It’s going down on Tuesday, Dec. 13, kicking off a seven-week run that will stretch through Jan. 29. The ambitious production features “a cast, crew and orchestra of more than 50 artists and an inventive new 360 degree staging in Signature Theatre’s intimate 330 seat MAX Theatre,” according to a press release.
Signature’s Artistic Director, Eric Schaeffer, promises a first-class experience.
“I’ve always loved the musical Titanic and I have felt that Signature should reinvent this musical for our audiences in an exciting new way,” said Schaeffer, in a statement. “Audiences will feel they are aboard this ‘ship of dreams’ surrounded by Maury Yeston’s beautifully haunting score. It truly will be the musical event of the season in Washington and an experience like none other.”
The epic disaster tale comes at a busy time in the Washington area — it will overlap with Christmas, New Year’s, president-elect Donald Trump’s inauguration and possibly a Redskins playoff run.
Those who want to get on board for the musical performance will need to take the plunge to the tune of $40 to $109 per ticket.
The full press release about “Titanic” and its casting is below.
Steamy Stretch Starting — It’s hot and humid outside today and through the end of the week. Afternoon storms are possible each day. During this hot stretch, authorities are warning people to stay hydrated and to make sure their air conditioners are in good working condition. [Washington Post, Twitter, Twitter]
Ultra-Nationalist Group Based in Arlington — The National Policy Institute, the “institutional center” of the nationalist movement that has come out of the woodwork in the U.S. thanks to the presidential candidacy of Donald Trump, is based here in Arlington. The Southern Poverty Law Center has called the think tank a “white supremacist” group. [Forward]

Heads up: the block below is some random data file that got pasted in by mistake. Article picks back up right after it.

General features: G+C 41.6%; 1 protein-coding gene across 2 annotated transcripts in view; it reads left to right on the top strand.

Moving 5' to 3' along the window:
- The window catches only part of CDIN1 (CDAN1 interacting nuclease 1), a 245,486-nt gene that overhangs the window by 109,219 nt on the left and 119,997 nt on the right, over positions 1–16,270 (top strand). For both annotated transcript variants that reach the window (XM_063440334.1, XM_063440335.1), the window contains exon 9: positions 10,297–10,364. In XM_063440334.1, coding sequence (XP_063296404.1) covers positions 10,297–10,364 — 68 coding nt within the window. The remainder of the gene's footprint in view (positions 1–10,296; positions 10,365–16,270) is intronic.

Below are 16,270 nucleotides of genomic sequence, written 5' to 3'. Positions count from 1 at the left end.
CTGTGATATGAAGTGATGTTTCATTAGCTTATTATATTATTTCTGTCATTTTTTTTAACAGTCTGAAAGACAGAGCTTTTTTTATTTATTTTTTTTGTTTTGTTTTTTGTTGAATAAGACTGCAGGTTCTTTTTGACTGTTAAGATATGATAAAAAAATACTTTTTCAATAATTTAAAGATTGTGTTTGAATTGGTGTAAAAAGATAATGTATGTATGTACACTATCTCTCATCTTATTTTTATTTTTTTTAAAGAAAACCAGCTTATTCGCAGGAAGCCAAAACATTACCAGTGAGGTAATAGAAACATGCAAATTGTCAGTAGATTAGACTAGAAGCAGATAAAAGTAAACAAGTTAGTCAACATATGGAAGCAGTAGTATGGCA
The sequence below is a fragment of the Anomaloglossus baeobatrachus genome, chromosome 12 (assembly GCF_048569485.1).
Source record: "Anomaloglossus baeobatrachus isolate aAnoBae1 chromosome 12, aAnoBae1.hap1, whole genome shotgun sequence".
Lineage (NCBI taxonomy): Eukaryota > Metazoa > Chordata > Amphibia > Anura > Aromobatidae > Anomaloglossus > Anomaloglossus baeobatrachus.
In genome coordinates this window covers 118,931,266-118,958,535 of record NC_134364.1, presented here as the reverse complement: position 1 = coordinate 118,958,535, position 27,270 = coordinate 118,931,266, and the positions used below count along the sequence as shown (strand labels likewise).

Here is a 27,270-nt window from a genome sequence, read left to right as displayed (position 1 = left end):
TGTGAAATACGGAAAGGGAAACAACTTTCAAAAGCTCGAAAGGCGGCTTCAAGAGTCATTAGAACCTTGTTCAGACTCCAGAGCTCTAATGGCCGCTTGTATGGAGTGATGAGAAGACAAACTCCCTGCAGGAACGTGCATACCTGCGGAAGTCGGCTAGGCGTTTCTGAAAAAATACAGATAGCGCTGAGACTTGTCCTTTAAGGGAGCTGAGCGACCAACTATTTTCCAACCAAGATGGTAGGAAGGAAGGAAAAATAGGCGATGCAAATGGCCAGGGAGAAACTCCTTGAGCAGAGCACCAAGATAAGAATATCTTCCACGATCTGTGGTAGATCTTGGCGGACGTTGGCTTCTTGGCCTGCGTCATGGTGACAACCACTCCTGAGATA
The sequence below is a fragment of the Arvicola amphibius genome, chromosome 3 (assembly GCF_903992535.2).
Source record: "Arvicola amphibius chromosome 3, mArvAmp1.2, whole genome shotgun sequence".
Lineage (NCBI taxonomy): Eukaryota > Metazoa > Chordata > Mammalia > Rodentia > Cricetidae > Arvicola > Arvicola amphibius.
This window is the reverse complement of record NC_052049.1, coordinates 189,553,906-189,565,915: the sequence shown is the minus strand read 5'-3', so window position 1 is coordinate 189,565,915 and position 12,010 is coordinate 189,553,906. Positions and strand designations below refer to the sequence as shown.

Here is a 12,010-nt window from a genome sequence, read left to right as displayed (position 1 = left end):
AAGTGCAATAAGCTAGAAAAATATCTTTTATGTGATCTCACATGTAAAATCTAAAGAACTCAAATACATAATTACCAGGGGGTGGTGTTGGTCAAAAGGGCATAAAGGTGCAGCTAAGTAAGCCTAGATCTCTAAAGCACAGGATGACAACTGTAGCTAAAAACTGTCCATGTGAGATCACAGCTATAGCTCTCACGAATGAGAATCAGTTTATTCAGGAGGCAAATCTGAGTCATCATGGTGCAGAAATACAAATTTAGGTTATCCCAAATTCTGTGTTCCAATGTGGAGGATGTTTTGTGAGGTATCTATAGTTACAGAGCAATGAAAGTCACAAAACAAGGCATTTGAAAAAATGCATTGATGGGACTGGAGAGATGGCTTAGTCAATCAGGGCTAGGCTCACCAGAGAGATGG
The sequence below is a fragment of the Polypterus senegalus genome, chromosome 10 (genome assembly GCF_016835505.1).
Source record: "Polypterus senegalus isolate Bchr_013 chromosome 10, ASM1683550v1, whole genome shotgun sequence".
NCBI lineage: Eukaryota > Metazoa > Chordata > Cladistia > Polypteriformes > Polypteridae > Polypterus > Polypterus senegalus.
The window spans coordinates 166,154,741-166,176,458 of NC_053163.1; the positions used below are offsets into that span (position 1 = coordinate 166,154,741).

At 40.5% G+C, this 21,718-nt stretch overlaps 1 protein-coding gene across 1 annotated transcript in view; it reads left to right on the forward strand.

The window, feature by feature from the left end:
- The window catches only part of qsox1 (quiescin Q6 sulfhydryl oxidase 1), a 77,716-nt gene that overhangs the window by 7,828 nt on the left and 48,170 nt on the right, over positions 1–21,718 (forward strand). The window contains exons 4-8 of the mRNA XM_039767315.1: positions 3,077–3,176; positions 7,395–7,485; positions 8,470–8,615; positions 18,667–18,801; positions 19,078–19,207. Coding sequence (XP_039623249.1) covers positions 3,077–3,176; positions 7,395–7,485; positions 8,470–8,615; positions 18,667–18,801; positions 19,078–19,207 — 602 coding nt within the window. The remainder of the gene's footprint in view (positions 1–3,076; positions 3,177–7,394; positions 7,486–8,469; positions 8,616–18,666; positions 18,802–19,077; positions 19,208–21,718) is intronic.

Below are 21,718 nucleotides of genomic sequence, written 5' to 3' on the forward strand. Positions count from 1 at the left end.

New Book About Arlington — Local author HK Park has published another book about Arlington. This kid-oriented, 44-page paperback is called “How Your City Works!! Behind The Scenes In Arlington, VA.”
Discussion of Pike Development — Arlington County Board members Libby Garvey and Christian Dorsey discussed the approval of the Rappahannock Coffee site redevelopment in the county’s Board meeting wrap-up video. [YouTube]
Signature Theatre Announces New Cast — The cast for the Signature Theatre production of “Jelly’s Last Jam” includes a Tony Award winner, a Helen Hayes Award winner and a star jazz pianist. The musical begins at the Shirlington theater in August. [Playbill]
Arlington’s Got Talent Winner — Lyfe, a spoken word artist, is the 2016 winner of the Arlington’s Got Talent competition. [InsideNova]
Photo courtesy B. Heather
Shirlington’s Signature Theatre has unveiled the lineup for its 2016-2017 season.
Among the productions scheduled are the Tony Award-winning Titanic: The Musical, Freaky Friday based on the novel and Disney movies and Andrew Lloyd Webber’s classic Jesus Chris Superstar.
Here’s the full list:
- Jelly’s Last Jam (Aug. 2-Sept. 11) — A musical about “famed and notorious jazz entertainer Jelly Roll Morton,” featuring his music.
- The Gulf (Sept. 13-Nov. 6) — The world premiere of a “provocative new comedy” set in the Alabama Delta, written by D.C. playwright Audrey Cefaly.
- Freaky Friday (Oct. 4-Nov. 6) — The world premiere of the body-swapping musical comedy based on the Disney films.